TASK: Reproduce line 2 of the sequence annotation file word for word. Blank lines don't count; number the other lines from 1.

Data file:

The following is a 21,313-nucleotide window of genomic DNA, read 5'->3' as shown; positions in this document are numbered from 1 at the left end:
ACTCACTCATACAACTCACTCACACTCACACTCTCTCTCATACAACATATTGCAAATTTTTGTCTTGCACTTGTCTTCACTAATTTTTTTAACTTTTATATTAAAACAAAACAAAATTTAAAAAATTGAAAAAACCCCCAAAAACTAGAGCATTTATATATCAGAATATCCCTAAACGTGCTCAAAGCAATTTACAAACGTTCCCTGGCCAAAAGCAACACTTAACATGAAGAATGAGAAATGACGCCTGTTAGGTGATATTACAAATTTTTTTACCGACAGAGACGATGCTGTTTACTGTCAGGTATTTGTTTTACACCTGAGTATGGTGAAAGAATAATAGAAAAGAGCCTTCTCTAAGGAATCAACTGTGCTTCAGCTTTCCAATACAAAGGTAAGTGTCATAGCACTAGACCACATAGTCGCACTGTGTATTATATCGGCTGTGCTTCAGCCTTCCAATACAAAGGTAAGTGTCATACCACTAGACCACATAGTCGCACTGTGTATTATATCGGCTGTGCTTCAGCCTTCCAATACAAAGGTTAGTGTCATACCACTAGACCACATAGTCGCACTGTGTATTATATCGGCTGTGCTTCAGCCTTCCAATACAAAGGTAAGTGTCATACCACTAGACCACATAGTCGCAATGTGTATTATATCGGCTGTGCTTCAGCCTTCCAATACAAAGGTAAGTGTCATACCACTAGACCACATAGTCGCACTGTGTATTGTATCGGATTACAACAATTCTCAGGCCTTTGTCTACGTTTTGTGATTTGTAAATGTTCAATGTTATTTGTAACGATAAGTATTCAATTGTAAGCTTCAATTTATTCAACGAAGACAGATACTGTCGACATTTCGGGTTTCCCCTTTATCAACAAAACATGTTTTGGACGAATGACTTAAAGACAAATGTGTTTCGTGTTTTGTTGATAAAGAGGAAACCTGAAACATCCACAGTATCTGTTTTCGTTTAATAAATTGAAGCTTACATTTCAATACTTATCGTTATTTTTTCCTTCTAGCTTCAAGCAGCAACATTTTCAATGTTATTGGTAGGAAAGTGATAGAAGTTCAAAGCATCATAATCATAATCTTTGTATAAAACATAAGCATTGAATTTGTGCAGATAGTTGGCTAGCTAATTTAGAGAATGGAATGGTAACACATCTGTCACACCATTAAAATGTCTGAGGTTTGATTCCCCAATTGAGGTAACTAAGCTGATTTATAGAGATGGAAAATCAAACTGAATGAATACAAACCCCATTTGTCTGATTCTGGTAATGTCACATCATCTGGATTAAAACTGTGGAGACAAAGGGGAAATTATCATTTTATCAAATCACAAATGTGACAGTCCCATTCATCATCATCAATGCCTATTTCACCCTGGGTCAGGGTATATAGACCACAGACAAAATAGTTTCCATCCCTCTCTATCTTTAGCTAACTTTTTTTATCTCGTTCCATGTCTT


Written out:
ACTCACTCATACAACTCACTCACACTCACACTCTCTCTCATACAACATATTGCAAATTTTTGTCTTGCACTTGTCTTCACTAATTTTTTTAACTTTTATATTAAAACAAAACAAAATTTAAAAAATTGAAAAAACCCCCAAAAACTAGAGCATTTATATATCAGAATATCCCTAAACGTGCTCAAAGCAATTTACAAACGTTCCCTGGCCAAAAGCAACACTTAACATGAAGAATGAGAAATGACGCCTGTTAGGTGATATTACAAATTTTTTTACCGACAGAGACGATGCTGTTTACTGTCAGGTATTTGTTTTACACCTGAGTATGGTGAAAGAATAATAGAAAAGAGCCTTCTCTAAGGAATCAACTGTGCTTCAGCTTTCCAATACAAAGGTAAGTGTCATAGCACTAGACCACATAGTCGCACTGTGTATTATATCGGCTGTGCTTCAGCCTTCCAATACAAAGGTAAGTGTCATACCACTAGACCACATAGTCGCACTGTGTATTATATCGGCTGTGCTTCAGCCTTCCAATACAAAGGTTAGTGTCATACCACTAGACCACATAGTCGCACTGTGTATTATATCGGCTGTGCTTCAGCCTTCCAATACAAAGGTAAGTGTCATACCACTAGACCACATAGTCGCAATGTGTATTATATCGGCTGTGCTTCAGCCTTCCAATACAAAGGTAAGTGTCATACCACTAGACCACATAGTCGCACTGTGTATTGTATCGGATTACAACAATTCTCAGGCCTTTGTCTACGTTTTGTGATTTGTAAATGTTCAATGTTATTTGTAACGATAAGTATTCAATTGTAAGCTTCAATTTATTCAACGAAGACAGATACTGTCGACATTTCGGGTTTCCCCTTTATCAACAAAACATGTTTTGGACGAATGACTTAAAGACAAATGTGTTTCGTGTTTTGTTGATAAAGAGGAAACCTGAAACATCCACAGTATCTGTTTTCGTTTAATAAATTGAAGCTTACATTTCAATACTTATCGTTATTTTTTCCTTCTAGCTTCAAGCAGCAACATTTTCAATGTTATTGGTAGGAAAGTGATAGAAGTTCAAAGCATCATAATCATAATCTTTGTATAAAACATAAGCATTGAATTTGTGCAGATAGTTGGCTAGCTAATTTAGAGAATGGAATGGTAACACATCTGTCACACCATTAAAATGTCTGAGGTTTGATTCCCCAATTGAGGTAACTAAGCTGATTTATAGAGATGGAAAATCAAACTGAATGAATACAAACCCCATTTGTCTGATTCTGGTAATGTCACATCATCTGGATTAAAACTGTGGAGACAAAGGGGAAATTATCATTTTATCAAATCACAAATGTGACAGTCCCATTCATCATCATCAATGCCTATTTCACCCTGGGTCAGGGTATATAGACCACAGACAAAATAGTTTCCATCCCTCTCTATCTTTAGCTAACTTTTTTTATCTCGTTCCATGTCTT